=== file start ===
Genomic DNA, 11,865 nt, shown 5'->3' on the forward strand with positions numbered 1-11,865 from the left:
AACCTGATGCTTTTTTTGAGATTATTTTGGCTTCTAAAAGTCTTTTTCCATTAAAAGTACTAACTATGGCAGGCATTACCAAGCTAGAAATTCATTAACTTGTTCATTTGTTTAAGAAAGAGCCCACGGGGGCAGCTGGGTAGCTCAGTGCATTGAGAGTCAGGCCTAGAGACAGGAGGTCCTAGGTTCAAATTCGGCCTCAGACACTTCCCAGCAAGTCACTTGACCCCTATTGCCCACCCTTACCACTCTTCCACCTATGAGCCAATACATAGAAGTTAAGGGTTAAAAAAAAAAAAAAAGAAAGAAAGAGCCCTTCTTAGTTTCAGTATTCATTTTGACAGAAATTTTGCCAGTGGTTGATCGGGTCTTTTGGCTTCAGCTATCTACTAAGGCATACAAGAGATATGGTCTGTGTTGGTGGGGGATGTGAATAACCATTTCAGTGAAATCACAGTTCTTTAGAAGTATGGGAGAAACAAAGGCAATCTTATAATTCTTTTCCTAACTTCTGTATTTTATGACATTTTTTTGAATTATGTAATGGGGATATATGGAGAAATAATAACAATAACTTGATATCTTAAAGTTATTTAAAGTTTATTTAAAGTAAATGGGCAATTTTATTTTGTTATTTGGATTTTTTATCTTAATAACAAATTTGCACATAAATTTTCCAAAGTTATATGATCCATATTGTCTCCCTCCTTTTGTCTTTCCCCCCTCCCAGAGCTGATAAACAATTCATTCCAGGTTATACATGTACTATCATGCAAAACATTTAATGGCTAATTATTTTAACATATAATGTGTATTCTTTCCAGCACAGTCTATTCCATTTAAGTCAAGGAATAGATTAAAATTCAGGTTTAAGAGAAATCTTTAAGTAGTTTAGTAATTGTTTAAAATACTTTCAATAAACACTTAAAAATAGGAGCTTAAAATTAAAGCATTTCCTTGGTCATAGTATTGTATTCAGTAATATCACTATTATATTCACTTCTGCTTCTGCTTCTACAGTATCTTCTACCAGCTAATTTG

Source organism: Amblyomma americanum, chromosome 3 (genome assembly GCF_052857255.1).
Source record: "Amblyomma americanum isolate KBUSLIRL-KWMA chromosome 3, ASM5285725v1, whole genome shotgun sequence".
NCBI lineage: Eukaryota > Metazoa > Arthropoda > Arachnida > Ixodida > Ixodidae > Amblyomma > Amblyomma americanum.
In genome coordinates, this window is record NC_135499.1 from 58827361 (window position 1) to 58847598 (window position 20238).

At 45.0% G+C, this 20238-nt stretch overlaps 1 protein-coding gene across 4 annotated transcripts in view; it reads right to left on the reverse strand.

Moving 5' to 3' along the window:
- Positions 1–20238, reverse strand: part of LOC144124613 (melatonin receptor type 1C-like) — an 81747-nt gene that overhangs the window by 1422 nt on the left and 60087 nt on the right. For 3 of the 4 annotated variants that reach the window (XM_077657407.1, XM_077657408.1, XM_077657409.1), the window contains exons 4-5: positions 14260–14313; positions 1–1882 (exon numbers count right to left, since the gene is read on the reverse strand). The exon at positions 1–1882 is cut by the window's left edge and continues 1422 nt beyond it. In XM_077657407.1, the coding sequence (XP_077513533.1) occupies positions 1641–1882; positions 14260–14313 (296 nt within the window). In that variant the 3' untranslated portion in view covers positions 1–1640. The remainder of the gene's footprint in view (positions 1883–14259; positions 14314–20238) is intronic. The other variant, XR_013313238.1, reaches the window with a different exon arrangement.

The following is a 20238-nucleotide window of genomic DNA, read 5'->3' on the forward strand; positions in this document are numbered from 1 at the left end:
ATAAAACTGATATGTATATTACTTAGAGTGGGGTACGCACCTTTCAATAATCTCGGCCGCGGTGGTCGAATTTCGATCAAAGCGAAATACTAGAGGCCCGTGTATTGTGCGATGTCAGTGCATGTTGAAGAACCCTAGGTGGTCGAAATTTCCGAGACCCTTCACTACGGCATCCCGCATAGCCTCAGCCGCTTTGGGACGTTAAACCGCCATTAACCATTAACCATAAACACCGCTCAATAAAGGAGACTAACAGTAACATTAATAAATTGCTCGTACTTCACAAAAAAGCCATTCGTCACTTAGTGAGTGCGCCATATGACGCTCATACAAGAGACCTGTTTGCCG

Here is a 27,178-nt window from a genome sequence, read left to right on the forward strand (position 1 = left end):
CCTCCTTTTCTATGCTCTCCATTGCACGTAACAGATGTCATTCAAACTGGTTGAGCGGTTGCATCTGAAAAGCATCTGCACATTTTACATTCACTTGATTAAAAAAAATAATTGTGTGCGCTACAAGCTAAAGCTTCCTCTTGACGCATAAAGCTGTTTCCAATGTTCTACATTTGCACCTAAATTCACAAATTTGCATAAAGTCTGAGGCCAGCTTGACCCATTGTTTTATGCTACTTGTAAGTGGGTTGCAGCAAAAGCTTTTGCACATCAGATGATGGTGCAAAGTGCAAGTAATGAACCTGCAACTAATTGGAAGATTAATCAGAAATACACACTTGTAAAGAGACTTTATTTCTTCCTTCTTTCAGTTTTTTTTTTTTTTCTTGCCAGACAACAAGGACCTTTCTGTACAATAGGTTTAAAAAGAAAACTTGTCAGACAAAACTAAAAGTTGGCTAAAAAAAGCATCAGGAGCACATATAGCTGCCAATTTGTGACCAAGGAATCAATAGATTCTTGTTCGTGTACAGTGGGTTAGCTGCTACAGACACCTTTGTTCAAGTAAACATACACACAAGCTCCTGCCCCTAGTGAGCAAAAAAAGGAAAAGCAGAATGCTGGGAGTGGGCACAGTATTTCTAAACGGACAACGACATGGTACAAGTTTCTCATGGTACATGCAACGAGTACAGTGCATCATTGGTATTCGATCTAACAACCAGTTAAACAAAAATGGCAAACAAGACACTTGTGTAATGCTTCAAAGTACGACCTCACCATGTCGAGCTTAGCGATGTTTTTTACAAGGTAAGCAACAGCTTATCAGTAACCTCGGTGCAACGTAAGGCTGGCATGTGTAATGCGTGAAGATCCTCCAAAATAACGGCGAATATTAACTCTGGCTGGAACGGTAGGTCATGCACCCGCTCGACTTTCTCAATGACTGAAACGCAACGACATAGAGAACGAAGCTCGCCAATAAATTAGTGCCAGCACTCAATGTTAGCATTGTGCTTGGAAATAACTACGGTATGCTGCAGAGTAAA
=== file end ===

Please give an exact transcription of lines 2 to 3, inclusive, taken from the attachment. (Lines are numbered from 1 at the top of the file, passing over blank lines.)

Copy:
AACCTGATGCTTTTTTTGAGATTATTTTGGCTTCTAAAAGTCTTTTTCCATTAAAAGTACTAACTATGGCAGGCATTACCAAGCTAGAAATTCATTAACTTGTTCATTTGTTTAAGAAAGAGCCCACGGGGGCAGCTGGGTAGCTCAGTGCATTGAGAGTCAGGCCTAGAGACAGGAGGTCCTAGGTTCAAATTCGGCCTCAGACACTTCCCAGCAAGTCACTTGACCCCTATTGCCCACCCTTACCACTCTTCCACCTATGAGCCAATACATAGAAGTTAAGGGTTAAAAAAAAAAAAAAAGAAAGAAAGAGCCCTTCTTAGTTTCAGTATTCATTTTGACAGAAATTTTGCCAGTGGTTGATCGGGTCTTTTGGCTTCAGCTATCTACTAAGGCATACAAGAGATATGGTCTGTGTTGGTGGGGGATGTGAATAACCATTTCAGTGAAATCACAGTTCTTTAGAAGTATGGGAGAAACAAAGGCAATCTTATAATTCTTTTCCTAACTTCTGTATTTTATGACATTTTTTTGAATTATGTAATGGGGATATATGGAGAAATAATAACAATAACTTGATATCTTAAAGTTATTTAAAGTTTATTTAAAGTAAATGGGCAATTTTATTTTGTTATTTGGATTTTTTATCTTAATAACAAATTTGCACATAAATTTTCCAAAGTTATATGATCCATATTGTCTCCCTCCTTTTGTCTTTCCCCCCTCCCAGAGCTGATAAACAATTCATTCCAGGTTATACATGTACTATCATGCAAAACATTTAATGGCTAATTATTTTAACATATAATGTGTATTCTTTCCAGCACAGTCTATTCCATTTAAGTCAAGGAATAGATTAAAATTCAGGTTTAAGAGAAATCTTTAAGTAGTTTAGTAATTGTTTAAAATACTTTCAATAAACACTTAAAAATAGGAGCTTAAAATTAAAGCATTTCCTTGGTCATAGTATTGTATTCAGTAATATCACTATTATATTCACTTCTGCTTCTGCTTCTACAGTATCTTCTACCAGCTAATTTG

Source organism: Amblyomma americanum, chromosome 3 (genome assembly GCF_052857255.1).